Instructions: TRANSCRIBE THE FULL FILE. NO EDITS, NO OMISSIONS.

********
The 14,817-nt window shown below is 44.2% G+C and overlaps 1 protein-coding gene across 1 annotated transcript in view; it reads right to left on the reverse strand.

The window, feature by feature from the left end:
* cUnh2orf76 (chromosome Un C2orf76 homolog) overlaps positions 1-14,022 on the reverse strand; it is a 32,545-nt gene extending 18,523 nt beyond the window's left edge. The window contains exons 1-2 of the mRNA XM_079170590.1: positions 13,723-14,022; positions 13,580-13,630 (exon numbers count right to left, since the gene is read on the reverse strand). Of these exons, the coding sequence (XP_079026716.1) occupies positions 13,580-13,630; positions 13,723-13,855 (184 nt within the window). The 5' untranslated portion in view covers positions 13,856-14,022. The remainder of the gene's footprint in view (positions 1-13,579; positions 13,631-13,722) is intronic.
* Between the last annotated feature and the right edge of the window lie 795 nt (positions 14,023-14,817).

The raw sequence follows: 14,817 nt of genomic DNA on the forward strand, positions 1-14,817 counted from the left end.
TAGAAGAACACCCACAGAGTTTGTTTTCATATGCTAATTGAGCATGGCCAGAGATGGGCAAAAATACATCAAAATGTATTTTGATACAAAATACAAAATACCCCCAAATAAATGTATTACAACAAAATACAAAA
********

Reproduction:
The 14,817-nt window shown below is 44.2% G+C and overlaps 1 protein-coding gene across 1 annotated transcript in view; it reads right to left on the reverse strand.

The window, feature by feature from the left end:
* cUnh2orf76 (chromosome Un C2orf76 homolog) overlaps positions 1-14,022 on the reverse strand; it is a 32,545-nt gene extending 18,523 nt beyond the window's left edge. The window contains exons 1-2 of the mRNA XM_079170590.1: positions 13,723-14,022; positions 13,580-13,630 (exon numbers count right to left, since the gene is read on the reverse strand). Of these exons, the coding sequence (XP_079026716.1) occupies positions 13,580-13,630; positions 13,723-13,855 (184 nt within the window). The 5' untranslated portion in view covers positions 13,856-14,022. The remainder of the gene's footprint in view (positions 1-13,579; positions 13,631-13,722) is intronic.
* Between the last annotated feature and the right edge of the window lie 795 nt (positions 14,023-14,817).

The raw sequence follows: 14,817 nt of genomic DNA on the forward strand, positions 1-14,817 counted from the left end.
TAGAAGAACACCCACAGAGTTTGTTTTCATATGCTAATTGAGCATGGCCAGAGATGGGCAAAAATACATCAAAATGTATTTTGATACAAAATACAAAATACCCCCAAATAAATGTATTACAACAAAATACAAAA